A reader posted an interesting comment last week on my blog, "Bring it on (a Mac, that is)" that I felt was worth a post of its own. His question was a good one, as he tried to determine the value of digital content in education:
crank out content...
I'm not in education, but I have several friends and family members who teach, and always have to wonder what teachers are using their computers for. I can see it being used for some material/exercises, but I'm curious what kind of content these teachers are cranking out. I look back on my educational career (not that long ago) and wonder how the computer would have enhanced my education. My sister, who teaches, complains that many in her district spend too much time creating these multimedia presentations in an effort to entertain rather than teach. I'd like to not think of myself as an old fuddy duddy, but I just don't get it.
In many ways, he and his sister raise valid points. The focus needs to be on the content and instruction, not on the presentation, right? It's easy to get lost in the manifold tools we have at our disposal to present information, whether through video, elaborate PowerPoints, Web Quests, course management systems, etc. However, one of the key points of my post was that Macs help some teachers avoid this trap by allowing them to create really engaging content quickly and easily. For many users, they seem to address the issue of "spending too much time creating these multimedia presentations" because the out-of-the-box software included with the Mac makes it so simple.
This is one of the reasons why I just bought a Mac (it's supposed to be here late next week). I'd like to evaluate first hand if I can increase my productivity as a teacher (and as a blogger, who would really like to enhance this blog with multimedia) by using the built-in iLife and integrated iWork applications. I've used Macs before and I support some Mac users, but can they enable me to create content better, more interesting educational materials faster than Windows or Linux boxes? That remains to be seen. If I think they can, then I'll start selling the idea to my teachers.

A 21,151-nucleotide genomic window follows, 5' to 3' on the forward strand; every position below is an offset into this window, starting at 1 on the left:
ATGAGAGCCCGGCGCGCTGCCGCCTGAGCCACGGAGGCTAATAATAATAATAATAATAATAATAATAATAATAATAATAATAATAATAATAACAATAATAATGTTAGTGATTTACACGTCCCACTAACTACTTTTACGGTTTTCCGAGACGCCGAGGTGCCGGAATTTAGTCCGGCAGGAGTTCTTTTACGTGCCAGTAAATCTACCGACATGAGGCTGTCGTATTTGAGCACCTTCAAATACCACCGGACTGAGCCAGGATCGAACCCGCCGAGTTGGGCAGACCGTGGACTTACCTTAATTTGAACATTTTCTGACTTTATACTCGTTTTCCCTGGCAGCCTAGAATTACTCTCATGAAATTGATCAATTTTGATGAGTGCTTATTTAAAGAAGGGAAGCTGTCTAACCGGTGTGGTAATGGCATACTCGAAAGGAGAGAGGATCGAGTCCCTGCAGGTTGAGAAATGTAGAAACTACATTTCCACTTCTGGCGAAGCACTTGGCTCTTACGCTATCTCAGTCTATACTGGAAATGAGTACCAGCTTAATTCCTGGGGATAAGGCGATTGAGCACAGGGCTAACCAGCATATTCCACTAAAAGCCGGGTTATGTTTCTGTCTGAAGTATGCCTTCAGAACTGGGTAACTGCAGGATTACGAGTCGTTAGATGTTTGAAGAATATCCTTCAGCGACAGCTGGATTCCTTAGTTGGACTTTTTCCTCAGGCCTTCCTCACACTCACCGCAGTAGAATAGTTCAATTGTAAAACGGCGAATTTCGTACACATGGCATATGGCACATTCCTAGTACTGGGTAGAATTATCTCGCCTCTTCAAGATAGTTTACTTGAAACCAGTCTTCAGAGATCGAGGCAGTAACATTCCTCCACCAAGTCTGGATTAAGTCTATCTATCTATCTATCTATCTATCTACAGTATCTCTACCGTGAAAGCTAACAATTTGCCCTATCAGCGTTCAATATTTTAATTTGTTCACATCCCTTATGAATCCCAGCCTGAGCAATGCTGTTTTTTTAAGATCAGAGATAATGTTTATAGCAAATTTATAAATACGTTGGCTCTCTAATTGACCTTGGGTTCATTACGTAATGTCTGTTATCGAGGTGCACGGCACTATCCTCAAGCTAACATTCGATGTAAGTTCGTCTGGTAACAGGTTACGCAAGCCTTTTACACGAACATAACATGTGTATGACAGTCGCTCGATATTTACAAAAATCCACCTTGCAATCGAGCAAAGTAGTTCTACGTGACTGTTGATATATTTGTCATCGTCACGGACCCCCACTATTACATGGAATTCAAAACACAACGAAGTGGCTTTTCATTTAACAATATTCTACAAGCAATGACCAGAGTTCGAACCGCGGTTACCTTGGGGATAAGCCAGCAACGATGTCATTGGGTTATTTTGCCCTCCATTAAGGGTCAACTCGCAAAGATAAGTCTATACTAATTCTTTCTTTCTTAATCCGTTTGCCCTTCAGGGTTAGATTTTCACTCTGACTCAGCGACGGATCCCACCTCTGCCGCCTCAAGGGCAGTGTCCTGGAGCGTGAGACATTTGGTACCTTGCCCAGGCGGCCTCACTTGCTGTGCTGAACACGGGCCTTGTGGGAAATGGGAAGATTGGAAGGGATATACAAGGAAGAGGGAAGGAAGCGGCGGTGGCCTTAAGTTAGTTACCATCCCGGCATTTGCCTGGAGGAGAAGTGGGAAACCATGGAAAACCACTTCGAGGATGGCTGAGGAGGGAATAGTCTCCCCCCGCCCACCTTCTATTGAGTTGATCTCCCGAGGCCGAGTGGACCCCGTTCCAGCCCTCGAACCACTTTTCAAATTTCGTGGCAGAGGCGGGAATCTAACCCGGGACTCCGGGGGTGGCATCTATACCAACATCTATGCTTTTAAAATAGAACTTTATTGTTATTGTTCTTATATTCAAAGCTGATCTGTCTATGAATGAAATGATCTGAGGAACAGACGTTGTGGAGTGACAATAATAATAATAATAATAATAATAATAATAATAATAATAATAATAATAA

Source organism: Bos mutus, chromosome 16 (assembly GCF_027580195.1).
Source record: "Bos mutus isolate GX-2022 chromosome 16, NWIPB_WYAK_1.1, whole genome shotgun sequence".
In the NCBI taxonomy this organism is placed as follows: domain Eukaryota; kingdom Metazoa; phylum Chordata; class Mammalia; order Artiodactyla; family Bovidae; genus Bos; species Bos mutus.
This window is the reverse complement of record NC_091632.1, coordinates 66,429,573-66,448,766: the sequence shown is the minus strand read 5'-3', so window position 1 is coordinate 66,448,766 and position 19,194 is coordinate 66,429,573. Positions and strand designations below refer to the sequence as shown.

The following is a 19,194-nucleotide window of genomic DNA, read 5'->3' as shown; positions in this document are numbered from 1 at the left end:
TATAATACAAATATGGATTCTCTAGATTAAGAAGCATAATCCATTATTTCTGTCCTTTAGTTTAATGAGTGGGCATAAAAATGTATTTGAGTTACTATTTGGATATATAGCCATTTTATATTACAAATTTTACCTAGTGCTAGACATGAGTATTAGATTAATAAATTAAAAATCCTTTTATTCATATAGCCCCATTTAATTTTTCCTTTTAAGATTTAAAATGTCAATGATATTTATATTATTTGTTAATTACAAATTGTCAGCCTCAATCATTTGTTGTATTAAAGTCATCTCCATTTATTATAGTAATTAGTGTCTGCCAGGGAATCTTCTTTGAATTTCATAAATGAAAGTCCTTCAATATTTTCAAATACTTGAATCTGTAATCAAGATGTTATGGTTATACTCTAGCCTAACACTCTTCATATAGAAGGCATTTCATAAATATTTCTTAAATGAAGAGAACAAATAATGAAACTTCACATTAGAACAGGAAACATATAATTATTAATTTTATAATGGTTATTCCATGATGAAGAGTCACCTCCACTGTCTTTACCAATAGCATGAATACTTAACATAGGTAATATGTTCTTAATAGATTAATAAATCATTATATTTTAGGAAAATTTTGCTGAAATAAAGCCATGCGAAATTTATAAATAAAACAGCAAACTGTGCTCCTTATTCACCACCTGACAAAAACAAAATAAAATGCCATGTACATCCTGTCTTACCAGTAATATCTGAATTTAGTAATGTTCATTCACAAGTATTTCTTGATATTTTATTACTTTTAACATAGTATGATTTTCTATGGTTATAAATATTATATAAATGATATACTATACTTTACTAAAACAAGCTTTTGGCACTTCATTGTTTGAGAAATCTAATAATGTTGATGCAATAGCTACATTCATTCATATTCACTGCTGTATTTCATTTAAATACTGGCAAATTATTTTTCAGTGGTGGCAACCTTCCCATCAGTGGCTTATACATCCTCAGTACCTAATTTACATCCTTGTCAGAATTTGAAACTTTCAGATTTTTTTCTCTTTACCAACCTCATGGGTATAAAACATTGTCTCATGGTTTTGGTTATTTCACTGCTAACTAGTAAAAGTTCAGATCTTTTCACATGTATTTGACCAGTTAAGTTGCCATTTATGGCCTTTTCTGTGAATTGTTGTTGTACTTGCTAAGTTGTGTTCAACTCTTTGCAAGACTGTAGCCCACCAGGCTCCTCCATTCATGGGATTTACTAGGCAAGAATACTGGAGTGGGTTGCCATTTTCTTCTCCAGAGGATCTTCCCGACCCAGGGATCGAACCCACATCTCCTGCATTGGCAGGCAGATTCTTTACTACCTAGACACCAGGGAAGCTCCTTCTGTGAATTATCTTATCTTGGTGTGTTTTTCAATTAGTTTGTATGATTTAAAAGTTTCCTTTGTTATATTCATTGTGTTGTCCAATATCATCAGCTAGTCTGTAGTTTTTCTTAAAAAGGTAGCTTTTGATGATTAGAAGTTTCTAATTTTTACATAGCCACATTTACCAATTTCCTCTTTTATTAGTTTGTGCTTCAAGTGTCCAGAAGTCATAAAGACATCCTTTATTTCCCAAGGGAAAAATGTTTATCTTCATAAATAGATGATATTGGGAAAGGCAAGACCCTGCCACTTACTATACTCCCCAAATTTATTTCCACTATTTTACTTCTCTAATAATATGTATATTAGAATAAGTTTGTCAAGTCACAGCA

So what of their point that we shouldn't really be bothering with this sort of content anyway? If a black and white slide was good enough for me, it's good enough for kids now. Again, this is not 100% off base and I've known some incredibly effective teachers who eschew technology even with Generation iPod. However, most of us agree that a picture is worth a thousand words; a well-planned video or podcast can be worth a lot more than that and provide an incredible resource for students with disabilities (20 years ago, we didn't need to accommodate kids who struggle to listen and take notes at the same time or who have retention problems, or benefit from multimodal learning). The same video posted on the web can allow us to serve remote students, students at virtual schools, or even to help collaborating/substituting teachers.
Kids are different now (just as every generation has presented new challenges to an older generation of teachers). Like it or not, students in school now remain more engaged and better focused with a bit of flash in front of them. More importantly, the ubiquity of the Internet allows them to revisit and review content posted after class; anecdotally, they seem to actually do it. If I can hand my teachers a tool that allows them to serve a heterogeneous group of students better, then I should do it. Now I just need to decide if a Macbook (or OS X in general) is such a tool. I'll let you know.